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Simplifying Conceptions of Alcohol Problems and Policies In a democracy, government policy is inevitably guided by commonly shared simplifications. This is true because the political dialogue that authorizes and animates government policy can rarely support ideas that are very complex or entirely novel. There are too many people with diverse perceptions and interests and too little time and inclination to create a shared perception of a complex structure. Consequently, influ- ential policy ideas are typically formulated at a quite general level and borrow heavily from commonly shared understandings and conventional opinions. Alcohol policy is no exception to this rule. Current policy is pro- foundly shaped by a body of conventional wisdom, including the belief that alcohol problems are created largely by a small group of alcoholics who require intensive, prolonged treatment and that any effort to restrict drinking practices in the general population is doomed to failure. The power of these ideas is apparent in that they are widely treated as the most obvious and incontrovertible facts the foundation of an informed and intelligent discussion of alcohol policy. Much can be said for the wisdom of governing through commonly shared perceptions. If many people understand and agree with an idea, apr~mufacie legitimacy much valued in democratic society is established. Moreover, widespread understanding and acceptance establishes a nec- essary condition for effective implementation in a society in which gov- ernmental power is broadly dispersed. Finally, it is often the case that although the shared simplifications fail to reflect or capture all the im- 6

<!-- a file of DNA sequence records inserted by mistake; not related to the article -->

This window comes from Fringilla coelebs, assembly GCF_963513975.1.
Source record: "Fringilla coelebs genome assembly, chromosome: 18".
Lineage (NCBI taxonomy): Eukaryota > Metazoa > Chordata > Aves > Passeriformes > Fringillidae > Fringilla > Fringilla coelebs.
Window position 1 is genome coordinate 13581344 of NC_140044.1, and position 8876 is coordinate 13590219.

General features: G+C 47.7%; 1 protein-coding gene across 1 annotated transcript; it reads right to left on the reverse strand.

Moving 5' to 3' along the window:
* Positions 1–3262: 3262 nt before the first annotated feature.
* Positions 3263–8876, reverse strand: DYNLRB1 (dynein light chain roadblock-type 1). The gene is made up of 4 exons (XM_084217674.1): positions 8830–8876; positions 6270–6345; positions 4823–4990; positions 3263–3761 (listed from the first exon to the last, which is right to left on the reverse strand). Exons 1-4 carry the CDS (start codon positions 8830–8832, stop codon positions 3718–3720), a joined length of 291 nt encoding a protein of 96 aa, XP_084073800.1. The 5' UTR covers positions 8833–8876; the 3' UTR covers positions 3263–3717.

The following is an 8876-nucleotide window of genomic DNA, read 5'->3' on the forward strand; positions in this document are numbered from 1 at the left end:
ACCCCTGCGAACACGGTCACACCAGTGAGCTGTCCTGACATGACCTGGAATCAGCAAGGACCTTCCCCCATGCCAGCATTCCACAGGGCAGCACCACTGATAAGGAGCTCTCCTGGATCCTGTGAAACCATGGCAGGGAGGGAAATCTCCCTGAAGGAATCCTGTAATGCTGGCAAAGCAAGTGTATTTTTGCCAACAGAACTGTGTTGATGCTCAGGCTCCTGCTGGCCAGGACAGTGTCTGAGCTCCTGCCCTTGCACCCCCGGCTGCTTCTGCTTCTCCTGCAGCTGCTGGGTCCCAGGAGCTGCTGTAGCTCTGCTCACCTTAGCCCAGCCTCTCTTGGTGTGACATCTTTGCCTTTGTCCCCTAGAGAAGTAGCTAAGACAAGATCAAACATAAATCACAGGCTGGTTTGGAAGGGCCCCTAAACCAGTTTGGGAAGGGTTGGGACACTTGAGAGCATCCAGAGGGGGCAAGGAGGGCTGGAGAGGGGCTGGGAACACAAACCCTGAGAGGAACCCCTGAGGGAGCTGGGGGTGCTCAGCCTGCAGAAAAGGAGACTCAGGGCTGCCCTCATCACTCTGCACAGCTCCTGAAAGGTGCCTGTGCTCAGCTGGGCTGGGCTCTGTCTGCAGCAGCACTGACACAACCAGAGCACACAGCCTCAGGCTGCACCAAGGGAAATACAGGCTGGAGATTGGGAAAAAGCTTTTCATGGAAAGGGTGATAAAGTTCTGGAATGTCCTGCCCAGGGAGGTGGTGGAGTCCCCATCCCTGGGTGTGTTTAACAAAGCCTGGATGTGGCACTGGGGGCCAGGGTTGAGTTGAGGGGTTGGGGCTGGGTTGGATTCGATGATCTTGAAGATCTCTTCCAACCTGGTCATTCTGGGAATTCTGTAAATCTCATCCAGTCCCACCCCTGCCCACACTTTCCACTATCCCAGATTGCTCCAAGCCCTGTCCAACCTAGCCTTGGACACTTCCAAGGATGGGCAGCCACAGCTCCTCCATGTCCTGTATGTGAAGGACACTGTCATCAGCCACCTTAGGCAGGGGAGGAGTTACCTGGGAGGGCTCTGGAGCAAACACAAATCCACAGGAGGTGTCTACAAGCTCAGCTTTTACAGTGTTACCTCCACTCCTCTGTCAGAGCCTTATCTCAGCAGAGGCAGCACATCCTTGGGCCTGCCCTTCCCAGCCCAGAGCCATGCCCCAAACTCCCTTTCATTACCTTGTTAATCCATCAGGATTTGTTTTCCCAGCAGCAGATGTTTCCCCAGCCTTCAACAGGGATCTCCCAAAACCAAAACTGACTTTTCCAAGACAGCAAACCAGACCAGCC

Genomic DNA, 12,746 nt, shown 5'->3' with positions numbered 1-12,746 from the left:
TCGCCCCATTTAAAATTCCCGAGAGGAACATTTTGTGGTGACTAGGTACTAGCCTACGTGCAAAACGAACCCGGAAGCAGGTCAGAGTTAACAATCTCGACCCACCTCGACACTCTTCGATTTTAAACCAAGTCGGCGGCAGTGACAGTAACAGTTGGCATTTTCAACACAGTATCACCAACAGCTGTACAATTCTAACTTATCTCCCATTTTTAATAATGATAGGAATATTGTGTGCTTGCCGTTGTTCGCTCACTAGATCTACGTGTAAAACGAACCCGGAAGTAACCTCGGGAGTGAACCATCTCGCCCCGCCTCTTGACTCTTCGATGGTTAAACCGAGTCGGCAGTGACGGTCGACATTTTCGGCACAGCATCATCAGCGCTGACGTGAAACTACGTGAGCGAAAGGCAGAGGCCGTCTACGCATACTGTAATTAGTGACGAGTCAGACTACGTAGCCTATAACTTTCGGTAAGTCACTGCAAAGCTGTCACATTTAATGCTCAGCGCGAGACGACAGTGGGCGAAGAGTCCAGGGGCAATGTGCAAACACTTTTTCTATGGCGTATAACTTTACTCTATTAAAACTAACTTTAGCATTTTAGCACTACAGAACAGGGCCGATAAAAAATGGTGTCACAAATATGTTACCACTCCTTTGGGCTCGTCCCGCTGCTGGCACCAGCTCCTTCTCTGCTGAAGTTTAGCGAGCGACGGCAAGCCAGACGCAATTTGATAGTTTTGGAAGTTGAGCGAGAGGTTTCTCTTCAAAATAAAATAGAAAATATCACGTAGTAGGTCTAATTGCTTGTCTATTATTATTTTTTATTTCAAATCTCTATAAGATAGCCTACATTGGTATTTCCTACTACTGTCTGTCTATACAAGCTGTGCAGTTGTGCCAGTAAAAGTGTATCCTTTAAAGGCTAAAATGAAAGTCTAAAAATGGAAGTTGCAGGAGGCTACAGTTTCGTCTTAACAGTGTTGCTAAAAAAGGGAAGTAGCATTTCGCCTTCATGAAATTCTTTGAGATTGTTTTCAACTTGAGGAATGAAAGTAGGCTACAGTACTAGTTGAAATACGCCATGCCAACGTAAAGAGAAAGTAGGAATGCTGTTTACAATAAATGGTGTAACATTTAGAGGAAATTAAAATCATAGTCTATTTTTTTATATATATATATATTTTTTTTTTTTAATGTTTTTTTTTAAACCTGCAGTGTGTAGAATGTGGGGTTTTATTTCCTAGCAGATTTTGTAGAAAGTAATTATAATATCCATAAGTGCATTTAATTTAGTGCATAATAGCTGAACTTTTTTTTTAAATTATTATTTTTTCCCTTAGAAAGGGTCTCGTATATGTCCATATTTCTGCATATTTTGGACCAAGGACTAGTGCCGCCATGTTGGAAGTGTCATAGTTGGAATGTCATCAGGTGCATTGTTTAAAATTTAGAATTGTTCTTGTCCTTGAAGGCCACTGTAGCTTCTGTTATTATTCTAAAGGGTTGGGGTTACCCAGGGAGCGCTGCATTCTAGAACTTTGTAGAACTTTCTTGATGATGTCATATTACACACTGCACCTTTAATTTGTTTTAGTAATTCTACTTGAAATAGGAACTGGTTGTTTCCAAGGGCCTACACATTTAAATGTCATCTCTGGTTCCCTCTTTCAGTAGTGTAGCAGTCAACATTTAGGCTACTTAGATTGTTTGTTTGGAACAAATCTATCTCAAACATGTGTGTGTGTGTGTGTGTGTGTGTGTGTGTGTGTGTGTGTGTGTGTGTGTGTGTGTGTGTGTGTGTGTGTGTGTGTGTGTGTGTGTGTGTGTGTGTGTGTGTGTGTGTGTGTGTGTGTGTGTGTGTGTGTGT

Simplifying Conceptions of Alcohol Problems and Policies 7 portent aspects of a problem, they often do focus attention on some of the most important. Thus, the simplifications help to concert social attention and action something that a more complicated idea could not achieve. There is also a price to be paid for simple ideas. Simplification inev- itably distorts our perception of a problem. While some important fea- tures of the problem are elevated, others that could plausibly claim equal importance are subordinated. While some avenues for social in- tervention are brightly illuminated, others plausibly as effective are ob- scured or condemned to darkness. Moreover, precisely because the simplifications are so powerful and seem so much a part of our current society, it is hard to be skeptical about them and to ask effective and probing questions about their limitations. Such limitations can be of two sorts. One simplifying strategy is to focus on a limited set of effects. Thus, one can focus on adverse health effects and promote policies to reduce cirrhosis and accidental injuries associated with alcohol, taking everything else as secondary in impor- tance. Alternatively, one might be primarily concerned with the social degradation accompanying chronic alcohol dependency and concentrate on policies to locate and rehabilitate (or at least provide humane care to) alcoholics. Or one might consider the appearance of public sobriety to be of overriding importance and choose policy instruments that will simply but effectively keep drunkenness out of public view. In short, by choosing a limited range of effects to be the dominant objective of alcohol policy effects that are the largest, or most important, or the only ones that are conceived to be an appropriate concern of govern- ment the problem can be simplified sufficiently to gain confidence in designing and recommending alcohol policy. A different simplifying approach is to decide which causal variables are most important in generating the effects of drinking, then to choose policy instruments that operate most directly on these causes. Thus, one might judge (on the basis of available evidence) that the quantity of alcohol drunk is itself the major causal variable determining the observed pattern of effects and try to develop policies that will ration the amount of individual access to it. Alternatively, one might conclude that the aggressiveness with which alcohol is marketed and the kinds of settings in which drinking occurs are capable of making otherwise moderate and sensible people into dangerous, risky drinkers. This judgment might lead to efforts to "take the profit out of selling alcohol" or to carefully shape the times, places, and settings in which drinking takes place. Then again, one might determine that whenever there are alcohol problems, they are due to a relatively small number of unusually reckless or vul-